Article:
COVID-19 | Changes to foreign investment framework

6 April 2020
Clare Miller, Partner, Melbourne Breanna Davies, Special Counsel, Sydney
What has happened?

On Sunday, 29 March 2020, amid fears that the coronavirus associated downturn will result in foreign entities preying upon distressed Australian businesses, the Treasurer announced that the threshold amounts which apply in determining whether particular foreign investments are subject to Australia’s foreign investment framework are now $0.

Does this affect my deals and transactions?

If a party to a deal or transaction you are involved in, is a ‘foreign person’, then the answer may well be yes.

The definition of foreign person is broader than you may realise. It includes any individual who is not ‘ordinarily resident’ in Australia. This can even include Australian citizens. It also includes any corporation or the trustee of any trust in which:

  • an individual who is not ordinarily resident in Australia (and their associates) hold a substantial interest (20%); or
  • two or more individuals who are not ordinarily resident in Australia (and their associates) hold an aggregate substantial interest (40%).

In respect of the trustees of discretionary trusts, if an individual who is not ordinarily resident in Australia is a potential beneficiary, then the trustee is foreign, regardless of what may occur in terms of distributions in practice.

Finally, it is important to understand that a foreign company upstream of an acquirer can cause that acquirer to be considered foreign through a tracing exercise.

What are the implications?
  • As of 29 March 2020, all foreign investments subject to the Foreign Acquisitions and Takeovers Act 1975 (Cth) (Act) will have monetary screening thresholds reduced to $0 (regardless of target or acquirer). This means that parties to a lot of smaller transactions that were previously not required to apply under Australia’s foreign investment framework will now have to notify the Foreign Investment Review Board (FIRB) of the proposed transaction.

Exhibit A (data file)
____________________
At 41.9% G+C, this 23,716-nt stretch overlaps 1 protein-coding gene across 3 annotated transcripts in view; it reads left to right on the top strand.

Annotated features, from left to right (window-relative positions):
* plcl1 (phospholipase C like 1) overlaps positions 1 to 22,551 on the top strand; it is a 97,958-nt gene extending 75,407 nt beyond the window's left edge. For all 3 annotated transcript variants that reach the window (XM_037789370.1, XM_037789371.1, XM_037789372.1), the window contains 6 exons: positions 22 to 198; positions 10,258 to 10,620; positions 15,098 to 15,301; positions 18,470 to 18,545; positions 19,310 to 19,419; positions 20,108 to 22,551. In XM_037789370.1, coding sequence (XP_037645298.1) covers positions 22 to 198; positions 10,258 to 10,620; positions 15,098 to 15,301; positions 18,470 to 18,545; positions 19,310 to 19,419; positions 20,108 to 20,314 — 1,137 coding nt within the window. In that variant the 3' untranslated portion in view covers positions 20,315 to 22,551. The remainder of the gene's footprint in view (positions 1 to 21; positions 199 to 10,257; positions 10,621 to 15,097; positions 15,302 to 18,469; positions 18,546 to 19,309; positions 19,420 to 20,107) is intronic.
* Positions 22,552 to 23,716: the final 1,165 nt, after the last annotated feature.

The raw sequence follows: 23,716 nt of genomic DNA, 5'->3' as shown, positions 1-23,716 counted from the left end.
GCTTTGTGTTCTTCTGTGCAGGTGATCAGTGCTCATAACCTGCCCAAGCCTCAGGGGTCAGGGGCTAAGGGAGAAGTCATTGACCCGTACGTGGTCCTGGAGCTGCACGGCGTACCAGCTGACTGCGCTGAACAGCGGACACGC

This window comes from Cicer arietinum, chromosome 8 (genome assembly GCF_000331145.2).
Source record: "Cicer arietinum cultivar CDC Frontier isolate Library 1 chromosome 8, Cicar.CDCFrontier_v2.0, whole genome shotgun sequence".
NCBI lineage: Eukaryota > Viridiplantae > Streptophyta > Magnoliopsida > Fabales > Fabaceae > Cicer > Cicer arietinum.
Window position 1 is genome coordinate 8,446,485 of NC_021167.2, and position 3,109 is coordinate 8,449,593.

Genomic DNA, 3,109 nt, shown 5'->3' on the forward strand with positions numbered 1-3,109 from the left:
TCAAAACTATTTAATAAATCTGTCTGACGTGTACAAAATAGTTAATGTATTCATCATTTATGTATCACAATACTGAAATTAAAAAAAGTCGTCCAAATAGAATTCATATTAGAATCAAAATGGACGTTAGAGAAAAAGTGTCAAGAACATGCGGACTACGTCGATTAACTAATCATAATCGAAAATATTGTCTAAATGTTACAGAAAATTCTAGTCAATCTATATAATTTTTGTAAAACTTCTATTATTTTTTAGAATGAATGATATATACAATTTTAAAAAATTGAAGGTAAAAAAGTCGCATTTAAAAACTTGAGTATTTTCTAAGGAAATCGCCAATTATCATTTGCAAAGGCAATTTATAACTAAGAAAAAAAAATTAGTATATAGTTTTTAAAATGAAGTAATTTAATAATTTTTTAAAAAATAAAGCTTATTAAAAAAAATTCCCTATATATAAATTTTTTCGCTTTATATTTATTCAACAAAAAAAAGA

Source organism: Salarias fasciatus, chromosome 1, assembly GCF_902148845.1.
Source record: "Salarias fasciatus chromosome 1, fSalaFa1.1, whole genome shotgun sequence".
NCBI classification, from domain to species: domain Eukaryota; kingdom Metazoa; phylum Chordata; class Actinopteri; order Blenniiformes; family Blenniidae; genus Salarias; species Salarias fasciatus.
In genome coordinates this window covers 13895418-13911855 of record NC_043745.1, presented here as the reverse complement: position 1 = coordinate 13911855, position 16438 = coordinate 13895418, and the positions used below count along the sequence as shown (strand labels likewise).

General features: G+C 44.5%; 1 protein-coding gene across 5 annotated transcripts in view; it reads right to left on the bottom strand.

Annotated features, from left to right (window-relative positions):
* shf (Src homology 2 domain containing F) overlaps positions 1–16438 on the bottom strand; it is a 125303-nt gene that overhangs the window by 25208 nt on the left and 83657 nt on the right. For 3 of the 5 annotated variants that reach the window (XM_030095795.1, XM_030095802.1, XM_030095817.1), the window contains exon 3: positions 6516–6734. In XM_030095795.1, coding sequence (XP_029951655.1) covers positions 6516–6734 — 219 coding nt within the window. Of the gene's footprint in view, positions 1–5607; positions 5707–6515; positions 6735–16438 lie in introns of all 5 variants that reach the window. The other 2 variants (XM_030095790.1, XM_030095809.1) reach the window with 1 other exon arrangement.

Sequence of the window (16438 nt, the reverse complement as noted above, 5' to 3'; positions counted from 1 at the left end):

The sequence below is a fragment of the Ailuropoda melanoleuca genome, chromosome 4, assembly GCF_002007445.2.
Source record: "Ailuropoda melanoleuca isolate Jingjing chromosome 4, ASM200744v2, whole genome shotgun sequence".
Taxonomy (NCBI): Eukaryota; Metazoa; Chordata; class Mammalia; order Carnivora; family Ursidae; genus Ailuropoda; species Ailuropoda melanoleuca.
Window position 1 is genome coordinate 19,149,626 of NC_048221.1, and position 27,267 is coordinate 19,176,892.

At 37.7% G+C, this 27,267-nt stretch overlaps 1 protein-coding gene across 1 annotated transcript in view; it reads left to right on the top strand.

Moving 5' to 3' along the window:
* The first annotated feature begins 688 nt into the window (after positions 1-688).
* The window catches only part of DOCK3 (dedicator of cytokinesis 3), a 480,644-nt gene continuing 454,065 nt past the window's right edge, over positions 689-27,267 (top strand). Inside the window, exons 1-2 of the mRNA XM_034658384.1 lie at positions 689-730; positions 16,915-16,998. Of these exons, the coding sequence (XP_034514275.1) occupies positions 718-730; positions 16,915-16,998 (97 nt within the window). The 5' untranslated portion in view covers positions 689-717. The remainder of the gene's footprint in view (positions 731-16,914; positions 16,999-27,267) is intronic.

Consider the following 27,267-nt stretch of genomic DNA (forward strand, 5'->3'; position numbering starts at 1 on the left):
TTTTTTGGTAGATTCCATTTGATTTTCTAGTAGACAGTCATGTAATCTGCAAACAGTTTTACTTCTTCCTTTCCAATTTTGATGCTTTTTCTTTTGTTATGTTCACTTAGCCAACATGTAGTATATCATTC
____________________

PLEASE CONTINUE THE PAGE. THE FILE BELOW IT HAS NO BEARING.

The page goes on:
• The statutory deadline for FIRB review will be extended from 30 days to 6 months. This will affect completion periods / sunset dates in transaction documents where the acquisition is conditional on FIRB approval. David Irvine, Chair of FIRB, has said that efforts will be made to accommodate commercial deadlines, however this may prove quite difficult. It is also expressed that this review will be done on a case-by-case basis.
  • FIRB charges a fee depending on the value of the transaction, which will be something that many contemplated transactions previously outside of the scope of Australia’s foreign investment regime had not had to account for. By way of example, a $15 million transaction now requiring FIRB approval would result in an application fee payable to FIRB in the amount of $26,200.
  • FIRB has stated it will be particularly mindful of the impact to Australian jobs as part of the national interest test.
  • The changes do not affect the meaning of notifiable action or significant action under the Act (i.e. no approval required for an acquisition of less than 20% of the shares in a company, unless it has a lower threshold (e.g. media business)).
  • Many clients may now want to consider applying for an exemption certificate which, to put it simply, is a blanket exemption from needing to seek FIRB approval in respect of multiple acquisitions for a set time period and up to a certain cumulative value. Not needing to have a FIRB condition precedent in a contract when so many competing bidders now have to will place clients at a significant competitive advantage, and will also result in a cost saving in terms of FIRB application fees over the course of multiple transactions.
  • Existing exemption certificates will remain on foot and actions taken within their scope will generally not be notifiable. However, where a party to a deal or transaction you are involved in holds an existing exemption certificate, please be mindful that this may be varied or revoked by the Treasurer in circumstances where the Treasurer is “satisfied that the variation or revocation is not contrary to the national interest.” This is not a new risk, it has always been a potential outcome when holding an exemption certificate.
  • The change to threshold does not apply to agreements (including conditional agreements) entered into prior to 29 March 2020, even if completion of the acquisition has not yet occurred.
  • We are monitoring the FIRB website and will update when more guidance is available.

 

For details of all our COVID-19 tips and updates, visit the Gadens COVID-19 Hub.

 


Authored by:

Breanna Davies, Special Counsel
John Darmanin, Senior Associate
James Birnie, Associate
Roberta Tabakova, Lawyer

This update does not constitute legal advice and should not be relied upon as such. It is intended only to provide a summary and general overview on matters of interest and it is not intended to be comprehensive. You should seek legal or other professional advice before acting or relying on any of the content.

Get in touch